'Since the early twentieth century young people under eighteen involved in legal proceedings have been granted a degree of protection from the glare of media publicity' (Cobb, 2007: 342). This has been a somewhat controversial topic of recent reforms of the ASBO, and the calls from the Home Office for a reduction in anonymity right so that the details of individuals can be publicised. Action for Children believes the anonymity of under-18s should be protected in both civil and criminal cases, unless issues of public safety arise (Action for Children, 2008). They say that there is a lot of evidence that children and young people who have had their ASBOs publicised have been stigmatised in their communities, and that there is no evidence to support the idea that publishing personal details about a young person reduces their anti-social behaviour. Looking at a recent case is where the critical evaluations start. On Tuesday 23rd November 2010, a gang of boys were given anti-social behaviour orders for allegedly causing harassment, alarm and distress over many months to people on two different estates. A court order band the gang of youths from being identified which provoked outrage with locals. Editor Dave King, himself a former magistrate said 'It was always intended that the subjects of ASBOs should be identified so the public can know who they are and can effectively report any breaches of their conditions to the police (Wiles, 2010). Naming these youngsters is clearly in the public interest; however the rights of the child play an overwhelming role. There are many other cases where the offender or offenders have been protected from being named, which is a strong enough argument to show a downfall in the use of ASBOs in tackling anti-social behaviour. Although there is not enough evidence to prove that naming a person with an ASBO stops their offending behaviour, but increases stigmatisation within that persons community there's a feeling that a persistent offender should be named for the simple reason, its for the communities interest, so they can not stigmatise or degrade, but watch and look out for the person terrorising their society.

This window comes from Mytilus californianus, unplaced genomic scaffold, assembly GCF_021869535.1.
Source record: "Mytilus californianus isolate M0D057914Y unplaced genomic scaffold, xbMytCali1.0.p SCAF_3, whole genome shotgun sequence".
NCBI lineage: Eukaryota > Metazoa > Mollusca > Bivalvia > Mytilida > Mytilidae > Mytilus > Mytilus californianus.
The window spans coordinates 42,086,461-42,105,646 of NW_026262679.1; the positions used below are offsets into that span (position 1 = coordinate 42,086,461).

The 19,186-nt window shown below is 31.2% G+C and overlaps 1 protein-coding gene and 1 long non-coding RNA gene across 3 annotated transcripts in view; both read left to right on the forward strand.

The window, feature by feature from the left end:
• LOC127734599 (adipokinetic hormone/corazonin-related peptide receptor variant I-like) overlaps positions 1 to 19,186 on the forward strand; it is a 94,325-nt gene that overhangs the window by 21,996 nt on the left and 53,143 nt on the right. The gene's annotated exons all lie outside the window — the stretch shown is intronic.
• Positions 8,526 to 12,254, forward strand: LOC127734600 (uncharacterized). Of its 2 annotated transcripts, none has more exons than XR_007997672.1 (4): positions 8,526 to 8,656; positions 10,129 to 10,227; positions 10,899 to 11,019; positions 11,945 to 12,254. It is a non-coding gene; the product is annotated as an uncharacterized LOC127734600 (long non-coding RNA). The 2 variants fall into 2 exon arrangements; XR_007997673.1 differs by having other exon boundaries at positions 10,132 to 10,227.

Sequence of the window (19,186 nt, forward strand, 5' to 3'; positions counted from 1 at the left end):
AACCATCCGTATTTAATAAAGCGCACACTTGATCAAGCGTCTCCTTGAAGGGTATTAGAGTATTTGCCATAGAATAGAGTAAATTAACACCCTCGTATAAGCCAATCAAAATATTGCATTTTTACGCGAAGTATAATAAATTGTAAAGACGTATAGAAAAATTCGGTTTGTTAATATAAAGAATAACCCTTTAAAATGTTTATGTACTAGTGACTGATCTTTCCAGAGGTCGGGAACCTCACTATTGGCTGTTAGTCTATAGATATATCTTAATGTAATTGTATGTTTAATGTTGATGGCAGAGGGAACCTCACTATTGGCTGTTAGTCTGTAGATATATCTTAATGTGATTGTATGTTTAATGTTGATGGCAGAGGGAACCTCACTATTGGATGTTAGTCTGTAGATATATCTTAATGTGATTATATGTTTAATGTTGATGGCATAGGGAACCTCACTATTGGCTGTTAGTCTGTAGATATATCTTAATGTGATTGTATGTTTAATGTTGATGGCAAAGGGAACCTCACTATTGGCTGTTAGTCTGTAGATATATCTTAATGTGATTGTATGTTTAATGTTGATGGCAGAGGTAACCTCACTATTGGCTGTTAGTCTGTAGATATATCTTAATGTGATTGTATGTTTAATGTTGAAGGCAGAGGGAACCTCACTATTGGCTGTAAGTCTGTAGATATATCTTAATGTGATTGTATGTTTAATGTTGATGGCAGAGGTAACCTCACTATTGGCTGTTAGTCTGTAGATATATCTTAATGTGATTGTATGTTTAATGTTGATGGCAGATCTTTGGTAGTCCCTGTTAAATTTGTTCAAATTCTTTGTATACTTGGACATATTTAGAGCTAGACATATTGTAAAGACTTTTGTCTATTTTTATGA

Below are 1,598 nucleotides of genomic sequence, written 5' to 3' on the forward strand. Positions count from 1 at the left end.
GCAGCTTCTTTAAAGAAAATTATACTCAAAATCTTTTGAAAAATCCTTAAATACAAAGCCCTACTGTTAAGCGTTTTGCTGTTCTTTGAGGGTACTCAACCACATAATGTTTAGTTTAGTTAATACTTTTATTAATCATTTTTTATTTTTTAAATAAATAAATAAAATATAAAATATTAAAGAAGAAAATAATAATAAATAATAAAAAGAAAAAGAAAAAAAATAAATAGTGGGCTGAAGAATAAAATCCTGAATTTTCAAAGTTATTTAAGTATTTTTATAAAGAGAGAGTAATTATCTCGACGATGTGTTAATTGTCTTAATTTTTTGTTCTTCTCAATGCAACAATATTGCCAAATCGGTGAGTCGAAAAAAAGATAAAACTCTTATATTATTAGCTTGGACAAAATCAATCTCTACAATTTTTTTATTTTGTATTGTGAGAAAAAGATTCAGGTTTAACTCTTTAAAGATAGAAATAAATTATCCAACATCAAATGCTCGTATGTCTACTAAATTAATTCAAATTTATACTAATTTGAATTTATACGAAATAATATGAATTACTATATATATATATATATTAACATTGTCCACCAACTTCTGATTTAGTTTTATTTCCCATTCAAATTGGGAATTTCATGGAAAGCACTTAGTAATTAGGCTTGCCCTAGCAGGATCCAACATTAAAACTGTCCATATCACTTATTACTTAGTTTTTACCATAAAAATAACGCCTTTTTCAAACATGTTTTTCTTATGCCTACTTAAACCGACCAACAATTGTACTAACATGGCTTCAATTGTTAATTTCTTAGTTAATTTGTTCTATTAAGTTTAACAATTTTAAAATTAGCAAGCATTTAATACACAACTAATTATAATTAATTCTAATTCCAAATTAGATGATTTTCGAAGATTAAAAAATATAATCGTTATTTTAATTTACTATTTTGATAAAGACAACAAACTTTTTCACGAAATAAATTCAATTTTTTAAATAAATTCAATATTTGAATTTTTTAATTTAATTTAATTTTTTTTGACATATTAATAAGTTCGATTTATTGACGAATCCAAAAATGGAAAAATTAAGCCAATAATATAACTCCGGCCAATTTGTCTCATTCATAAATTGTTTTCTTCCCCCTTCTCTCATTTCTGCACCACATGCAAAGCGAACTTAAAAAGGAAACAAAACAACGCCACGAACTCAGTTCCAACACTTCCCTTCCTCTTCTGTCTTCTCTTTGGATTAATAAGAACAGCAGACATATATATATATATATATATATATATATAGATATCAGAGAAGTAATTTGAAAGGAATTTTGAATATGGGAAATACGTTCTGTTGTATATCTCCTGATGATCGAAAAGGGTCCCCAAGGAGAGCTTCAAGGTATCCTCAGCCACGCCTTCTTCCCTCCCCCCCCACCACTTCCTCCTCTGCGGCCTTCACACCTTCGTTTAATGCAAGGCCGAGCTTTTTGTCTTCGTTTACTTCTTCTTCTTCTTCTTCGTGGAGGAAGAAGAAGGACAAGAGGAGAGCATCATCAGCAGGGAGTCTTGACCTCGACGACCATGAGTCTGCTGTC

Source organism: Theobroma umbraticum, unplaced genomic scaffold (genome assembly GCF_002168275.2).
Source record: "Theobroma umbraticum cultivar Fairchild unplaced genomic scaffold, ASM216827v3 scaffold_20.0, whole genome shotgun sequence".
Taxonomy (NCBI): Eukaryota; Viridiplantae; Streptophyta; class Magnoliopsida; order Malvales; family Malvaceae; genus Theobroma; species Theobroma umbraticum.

The final area of discussion is to look deeper into the ASBO and see whether or not they actually work. Many young offenders do not see the ASBO as an order but merely as a badge of honour, something which has become increasingly common since its introduction. Young offenders do not understand that if their order is breached then it can lead to serious consequences. Young offenders believe that by having the order it gives them status over their friends and within their communities. So is the ASBO working? It seems as though rather than tackling the causes of nuisance or offending behaviour, the preferred route appears to be to criminalise it, and risk further alienating young people from the community in which they live. The ASBO should be a deterrent from the behaviour that warranted it. It should then hopefully sink in that this behaviour will not be tolerated, but how can this behaviour be stopped by an order that if breached could see a young offender in serious trouble, well to my mind it does not, it does not help the offender with the problems they have and the behaviour authorities deem anti-social. Singling out young offenders from society can have a great effect on them, especially at such a young age.